pa.popStyle();
      pa.popMatrix();
    }
  }
}

Functions that don't have to be called
#10

now it looks so easy… perfect,
i was thinking there is a “unregistering” of the draw needed.


#11

Hello @quark, I tried your code and did some experiments with it, and I tried to follow the tutorial you quoted here. I have some questions and I know that you are an expert on this subject, so if you can help me clarify these questions I will be very grateful. I have been trying to understand this subject for a long time. Here is the code:

Button btn;
color c;
int num;

void setup() {
  size(300, 200);
  btn = new Button(this, width/2, height/2, 150, 30);
  textSize(50);
  textAlign(CENTER);
}

void draw() {
  background(c);
  text(num, width/2, height/3);
}

void buttonMouseover(Button b) {
  if(frameCount % 60 == 0) c = color(random(255), random(255), random(255));
  num++;
}

// *** BUTTON CLASS ***
import java.lang.reflect.*;

public class Button {
  PApplet pa;
  Method myEventMethod;

  float x, y, w, h;
  int fillColor;
  boolean visible = true;

  public Button(PApplet pa, float x, float y, float w, float h) {
    this.pa = pa;
    this.x = x;
    this.y = y;
    this.w = w;
    this.h = h; 
    fillColor = 0xff04B4FF;

    // check to see if the host applet implements
    // public void buttonMouseover(Button b)
    try {
      myEventMethod = pa.getClass().getMethod("buttonMouseover", new Class[] { Button.class });
    } 
    catch (Exception e) {
      // no such method, or an error.. which is fine, just ignore
    }

    pa.registerMethod("draw", this);
    pa.registerMethod("mouseEvent", this);
  }

  public void setVisible(boolean visible) {
    this.visible = visible;
  }
  public boolean isVisible() {
    return visible;
  }

  public void draw() {
    if (visible) {
      pa.pushMatrix();
      pa.pushStyle();
      pa.rectMode(PConstants.CENTER);
      pa.fill(fillColor);
      pa.translate(x, y);
      pa.rect(0, 0, w, h);
      pa.popStyle();
      pa.popMatrix();

      makeEvent();
    }
  }

  public boolean isInside() {
    boolean horizontal = pa.mouseX > x - w/2 && pa.mouseX < x + w/2;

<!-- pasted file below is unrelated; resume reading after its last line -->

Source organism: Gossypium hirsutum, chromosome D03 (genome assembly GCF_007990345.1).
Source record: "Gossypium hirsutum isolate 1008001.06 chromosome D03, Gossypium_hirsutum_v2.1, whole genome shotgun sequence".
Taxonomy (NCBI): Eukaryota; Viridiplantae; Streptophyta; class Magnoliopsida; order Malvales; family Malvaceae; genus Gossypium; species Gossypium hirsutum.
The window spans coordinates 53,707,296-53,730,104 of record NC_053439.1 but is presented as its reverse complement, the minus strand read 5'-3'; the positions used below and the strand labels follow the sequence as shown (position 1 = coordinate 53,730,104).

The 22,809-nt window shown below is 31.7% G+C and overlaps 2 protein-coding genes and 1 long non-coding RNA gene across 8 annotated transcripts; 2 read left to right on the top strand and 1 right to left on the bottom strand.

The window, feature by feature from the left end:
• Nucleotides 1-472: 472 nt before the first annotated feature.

boolean vertical   = pa.mouseY > y - h/2 && pa.mouseY < y + h/2;
    return horizontal && vertical;
  }

  public void mouseEvent(MouseEvent m) {
    //if (isInside() && m.getAction() == MouseEvent.PRESS) setVisible(!isVisible());
    if (isInside() && m.getAction() == MouseEvent.PRESS) fillColor = 0xffFF0000;
    if (isInside() && m.getAction() == MouseEvent.RELEASE) fillColor = 0xff04B4FF;
  }

  public void makeEvent() {
    if (myEventMethod != null) {
      try {
        if (isInside()) myEventMethod.invoke(pa, new Object[] { this });
      } 
      catch (Exception e) {
        System.err.println("Disabling buttonMouseover() because of an error.");
        e.printStackTrace();
        myEventMethod = null;
      }
    }
  }
}

I added a mouseEvent() through registerMethod() just like you did with draw(). Is it correct the way I did it? I’ve also added a buttonMouseover() through java.lang.reflect.*; following the tutorial. I do not know what makeEvent() does, can you help me understand what it does? Do I have to call it in draw() inside the button class, just like I did in the code above? Because only in that way I was able to make it work … is this method supposed to be invoked elsewhere?
Finally, regarding the buttonMouseover() method, is this a good example - in this specific case for a button class - to use this type of technique? What’s the name of this concept and where can i find good source to read and learn? Thank you in advance :slight_smile:


#12

@Ov3rM1nD
Congratulations on getting as far as you have. First things first

Yes that’s very good.

This technique uses Java Reflection and can be a difficult topic to master but you have made an excellent start. Java Reflection allows the user to examine the source code (classes, attributes, methods etc) at runtime and is really neat. It is the main technique I use in G4P and GUI Builder.

in the constructor this code looks for our event handler and if found stores a reference to it in myEventMethod, if it can’t find the method myEventMethod will be initialised to null.

myEventMethod = pa.getClass().getMethod("buttonMouseover", new Class[] { Button.class });

So in the makeEvent method you first test to make sure the method exists then the crunch comes here

myEventMethod.invoke(pa, new Object[] { this });

myEventMethod.invoke - execute the method referenced by myEventMethod
pa - is the object the underlying method is invoked from
new Object[] { this } - a list or parameters to be passed to the method, in this case a single parameter of type Button

Two questions here, the first answer is do not call it from the draw() because you already have registered your button for mouse events so remove the call from draw and changeb the mouseEvent to

public void mouseEvent(MouseEvent m) {
    //if (isInside() && m.getAction() == MouseEvent.PRESS) setVisible(!isVisible());
    if (isInside() && m.getAction() == MouseEvent.PRESS) fillColor = 0xffFF0000;
    if (isInside() && m.getAction() == MouseEvent.RELEASE) fillColor = 0xff04B4FF;
    if (isInside() && visible && m.getAction() == MouseEvent.MOVE) makeEvent();
  }

I would also modify this method further to use a switch statement to avoid multiple calls to isInsie and getAction like this

  public void mouseEvent(MouseEvent m) {
    if (isInside()) {
      switch (m.getAction()) {
      case MouseEvent.PRESS:
        fillColor = 0xffFF0000;
        break;
      case MouseEvent.RELEASE:
        fillColor = 0xff04B4FF;
        break;

      case MouseEvent.MOVE:
        if (visible) makeEvent();
        break;
      }
    }
  }

It is possible to call the method makeEvent from outside the class but it doesn’t make sense to do so and would only confuse someone reading your code.

It is a good example and the concept is called Reflection

If you google ‘java reflection tutorial’ there and lots of sites listed that might help.